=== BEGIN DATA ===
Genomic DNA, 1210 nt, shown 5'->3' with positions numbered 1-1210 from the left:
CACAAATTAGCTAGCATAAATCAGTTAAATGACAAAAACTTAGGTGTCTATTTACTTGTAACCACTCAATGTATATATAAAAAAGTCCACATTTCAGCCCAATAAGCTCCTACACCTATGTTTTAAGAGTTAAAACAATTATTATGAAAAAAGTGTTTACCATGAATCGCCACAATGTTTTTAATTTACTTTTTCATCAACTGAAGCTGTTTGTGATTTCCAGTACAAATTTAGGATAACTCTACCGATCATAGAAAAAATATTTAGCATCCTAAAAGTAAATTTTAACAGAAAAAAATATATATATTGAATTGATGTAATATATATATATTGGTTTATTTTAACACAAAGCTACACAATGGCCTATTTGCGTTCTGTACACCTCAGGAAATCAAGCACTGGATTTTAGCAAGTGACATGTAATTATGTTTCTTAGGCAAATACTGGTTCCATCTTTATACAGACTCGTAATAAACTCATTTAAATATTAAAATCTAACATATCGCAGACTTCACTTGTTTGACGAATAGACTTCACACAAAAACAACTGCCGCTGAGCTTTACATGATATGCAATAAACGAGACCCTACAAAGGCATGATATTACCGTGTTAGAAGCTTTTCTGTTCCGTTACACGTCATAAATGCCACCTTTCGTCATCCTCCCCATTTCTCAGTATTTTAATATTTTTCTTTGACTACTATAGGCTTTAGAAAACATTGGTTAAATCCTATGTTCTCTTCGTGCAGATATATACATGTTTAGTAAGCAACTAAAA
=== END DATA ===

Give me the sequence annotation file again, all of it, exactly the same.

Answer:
Genomic DNA, 1210 nt, shown 5'->3' with positions numbered 1-1210 from the left:
CACAAATTAGCTAGCATAAATCAGTTAAATGACAAAAACTTAGGTGTCTATTTACTTGTAACCACTCAATGTATATATAAAAAAGTCCACATTTCAGCCCAATAAGCTCCTACACCTATGTTTTAAGAGTTAAAACAATTATTATGAAAAAAGTGTTTACCATGAATCGCCACAATGTTTTTAATTTACTTTTTCATCAACTGAAGCTGTTTGTGATTTCCAGTACAAATTTAGGATAACTCTACCGATCATAGAAAAAATATTTAGCATCCTAAAAGTAAATTTTAACAGAAAAAAATATATATATTGAATTGATGTAATATATATATATTGGTTTATTTTAACACAAAGCTACACAATGGCCTATTTGCGTTCTGTACACCTCAGGAAATCAAGCACTGGATTTTAGCAAGTGACATGTAATTATGTTTCTTAGGCAAATACTGGTTCCATCTTTATACAGACTCGTAATAAACTCATTTAAATATTAAAATCTAACATATCGCAGACTTCACTTGTTTGACGAATAGACTTCACACAAAAACAACTGCCGCTGAGCTTTACATGATATGCAATAAACGAGACCCTACAAAGGCATGATATTACCGTGTTAGAAGCTTTTCTGTTCCGTTACACGTCATAAATGCCACCTTTCGTCATCCTCCCCATTTCTCAGTATTTTAATATTTTTCTTTGACTACTATAGGCTTTAGAAAACATTGGTTAAATCCTATGTTCTCTTCGTGCAGATATATACATGTTTAGTAAGCAACTAAAA